Last year, I encountered the work of the legendary Russian painter-mystic-writer Nicholas Roerich and its hypnotising quality led me to research him further. Roerich wandered extensively through the Himalayas and painted the most striking landscapes of the mighty mountains. Something about the Himachali village of Naggar held him in its thrall, and he settled and worked there until his death in 1947. That’s what had brought me to visit Naggar.
From my vantage point I can see the skeletal, cement-hued Beas River, gentle slopes dotted with apple orchards, pine forests, and tiny hamlets. A man with a crutch limps along a narrow path in a field of green. An autorickshaw splutters up the snaking road. Fierce mountain crows circle and caw. Like in an enchanted map, life goes on in the Kullu Valley as I watch transfixed from the terrace of the Naggar Castle, perched atop a crag in the village.
Unlike European castles, this is an elegant Pahari-style structure in stone and timber, containing woodcarvings of pine and spruce. But like many old castles, it has its share of secrets and stories. One of its courtyards has an eerie weeping willow while the Jagtipath Temple stands in the other. The temple contains a slab of stone, which according to local belief, was carried here by gods who had transformed into bees. The town was the erstwhile capital of the Kullu Valley and the castle was built in the 15th century by Raja Sidh Singh. It was used as the royal residence and later as the state headquarters of the kingdom. Today, it is a heritage hotel overlooking the spectacular Kullu Valley.
The weeping willow in the courtyard of the 15th-century Naggar Castle adds atmosphere to this historic building. Photo: Blaine Harrington III/Alamy/Indiapicture
In Naggar I realise why Kullu is called the “valley of gods.” And I’m perhaps looking at the same magnificent vistas that drew Nicholas Roerich here nearly a century ago.
A 20-minute walk from the castle lies the Roerich estate. Perched high above the village, it consists of the painter’s two-storey house, an art gallery with over 40 paintings, a small temple, and a memorial. The white-washed, wooden house has been preserved just the way it was when Roerich’s son Svetoslav lived here. A tree-lined path leads to it through a garden in a riot of colours. Visitors can walk through common spaces of the house but are not allowed inside the bedrooms. I peek through the windows and get a glimpse of the cosy, carpeted spaces. The living room has a fireplace, plush carpets, and two wrought-iron chairs. Another room has a huge study table with a Russian paperweight, a wooden stamp, a slab of thin stone with Tibetan motifs, and a fish-shaped brass pen stand. Wooden chairs laid out on the balcony overlook majestic Kullu Valley. Three rooms on the ground floor make up the art gallery, containing mesmerising paintings by Roerich and Svetoslav. Strangely eerie and captivating by turns, the art displays dramatic mauve skies, the luminescence of the Himalayas in soft post-dusk light, and puny figures framed against lofty mountains. A strange calmness and deep reverence for the mountains emanates from each painting.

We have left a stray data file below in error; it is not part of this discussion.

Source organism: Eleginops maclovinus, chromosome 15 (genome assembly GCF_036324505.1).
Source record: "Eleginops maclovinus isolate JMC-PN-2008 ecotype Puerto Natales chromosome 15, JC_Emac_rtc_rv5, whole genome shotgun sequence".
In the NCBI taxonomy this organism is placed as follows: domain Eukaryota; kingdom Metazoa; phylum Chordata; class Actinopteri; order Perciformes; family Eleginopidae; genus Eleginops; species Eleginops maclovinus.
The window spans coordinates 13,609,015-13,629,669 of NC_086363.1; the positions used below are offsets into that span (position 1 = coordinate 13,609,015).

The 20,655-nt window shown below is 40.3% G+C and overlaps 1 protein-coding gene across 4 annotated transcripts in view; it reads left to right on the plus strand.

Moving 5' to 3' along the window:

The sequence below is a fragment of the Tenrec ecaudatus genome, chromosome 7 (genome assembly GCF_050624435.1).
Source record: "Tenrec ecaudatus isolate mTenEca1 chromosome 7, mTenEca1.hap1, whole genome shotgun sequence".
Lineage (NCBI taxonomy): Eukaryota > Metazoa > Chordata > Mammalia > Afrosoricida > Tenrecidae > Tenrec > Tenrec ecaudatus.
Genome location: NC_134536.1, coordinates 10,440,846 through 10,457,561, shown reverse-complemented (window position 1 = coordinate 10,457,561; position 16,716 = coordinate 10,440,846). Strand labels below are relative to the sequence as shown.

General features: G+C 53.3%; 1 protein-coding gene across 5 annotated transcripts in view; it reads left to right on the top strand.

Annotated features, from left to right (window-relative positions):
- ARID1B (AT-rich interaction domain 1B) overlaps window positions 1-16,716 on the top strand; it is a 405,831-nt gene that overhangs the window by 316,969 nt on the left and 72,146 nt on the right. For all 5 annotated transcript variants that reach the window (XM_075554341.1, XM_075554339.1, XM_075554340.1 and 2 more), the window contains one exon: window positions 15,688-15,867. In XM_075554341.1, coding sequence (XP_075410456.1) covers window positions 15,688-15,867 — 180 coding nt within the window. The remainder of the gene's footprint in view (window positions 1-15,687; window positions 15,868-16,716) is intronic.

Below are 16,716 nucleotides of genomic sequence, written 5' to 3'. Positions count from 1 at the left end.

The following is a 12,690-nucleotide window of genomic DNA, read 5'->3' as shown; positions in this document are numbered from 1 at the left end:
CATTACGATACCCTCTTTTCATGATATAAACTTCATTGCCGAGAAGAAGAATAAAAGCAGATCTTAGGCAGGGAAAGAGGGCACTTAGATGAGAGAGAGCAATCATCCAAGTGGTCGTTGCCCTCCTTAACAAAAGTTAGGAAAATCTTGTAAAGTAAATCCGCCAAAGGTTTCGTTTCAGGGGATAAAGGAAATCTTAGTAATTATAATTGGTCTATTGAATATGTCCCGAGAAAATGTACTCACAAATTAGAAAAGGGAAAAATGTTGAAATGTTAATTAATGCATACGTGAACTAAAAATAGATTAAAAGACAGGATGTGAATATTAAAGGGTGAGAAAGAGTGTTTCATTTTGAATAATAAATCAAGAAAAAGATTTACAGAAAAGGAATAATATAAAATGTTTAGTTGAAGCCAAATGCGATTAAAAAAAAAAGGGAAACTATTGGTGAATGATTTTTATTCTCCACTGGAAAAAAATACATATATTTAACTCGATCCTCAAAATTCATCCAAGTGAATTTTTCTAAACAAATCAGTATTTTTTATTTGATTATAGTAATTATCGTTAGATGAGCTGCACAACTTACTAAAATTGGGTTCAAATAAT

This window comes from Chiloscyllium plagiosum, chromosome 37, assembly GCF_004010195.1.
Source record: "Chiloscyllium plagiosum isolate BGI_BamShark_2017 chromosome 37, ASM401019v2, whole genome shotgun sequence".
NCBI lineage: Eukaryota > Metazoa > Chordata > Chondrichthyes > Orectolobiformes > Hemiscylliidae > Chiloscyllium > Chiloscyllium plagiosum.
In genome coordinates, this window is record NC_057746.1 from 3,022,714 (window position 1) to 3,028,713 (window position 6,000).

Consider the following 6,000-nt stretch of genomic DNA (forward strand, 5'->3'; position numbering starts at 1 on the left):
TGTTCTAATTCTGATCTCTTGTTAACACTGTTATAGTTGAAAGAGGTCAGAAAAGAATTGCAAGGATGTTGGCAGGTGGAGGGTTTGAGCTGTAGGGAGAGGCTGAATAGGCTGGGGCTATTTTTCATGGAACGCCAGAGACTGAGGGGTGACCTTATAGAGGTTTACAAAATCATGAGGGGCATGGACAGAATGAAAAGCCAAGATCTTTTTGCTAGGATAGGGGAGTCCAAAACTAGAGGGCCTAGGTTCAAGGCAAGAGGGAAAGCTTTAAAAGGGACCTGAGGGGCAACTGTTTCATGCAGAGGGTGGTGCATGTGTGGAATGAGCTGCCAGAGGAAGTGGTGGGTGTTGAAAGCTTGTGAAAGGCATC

Nicholas Roerich’s house has been turned into a museum which chronicles his life, and displays paintings made by him and his son Svetoslav. Photo: Saiko3p/Shutterstock
Soft classical music wafts out of the gallery and follows me as I make my way down the winding path leading to a green hill, with Nicholas Roerich’s samadhi laid out in the middle. A brown Buddha sits under a headstone. White and yellow wild flowers overrun the place. There’s a bench under a huge banyan tree at one end. A gentle, rain-kissed wind whispers in the pines below. As per tradition, I leave a pine cone at the grave as a sign of respect. The memorial of his son Svetoslav, who has a story of his own, is also part of this estate. Married to yesteryear superstar Devika Rani, he made India his home, travelling its length from Naggar to Bengaluru. Apart from Himalayan landscapes, the younger Roerich is known for his paintings of Jawaharlal Nehru, Indira Gandhi, and other leaders of the time.
As the day draws to a close I walk back to my guesthouse. The last shaft of sunset bathes the mountaintops in a golden hue and cotton-white clouds are aglow. Distant snowy peaks slowly fade into a horizon of colours, and I realise that I am witnessing a sight that might very well be one of Roerich’s paintings.
Appeared in the December 2015 issue as “Painter’s Muse”.
Naggar is located in Himachal Pradesh’s Kullu district 280 km/7.5 hours north of Chandigarh and 22 km/30 min south of Manali. Overnight Volvo buses ply between Delhi and Manali, from where taxis to Naggar are available (HRTC Volvos leave from ISBT Delhi, tickets ₹1,400; taxis from Manali to Naggar charge ₹250 one-way). The museum-cum-gallery is open Tues-Sun, 10 a.m.- 5 p.m.; entry ₹30.
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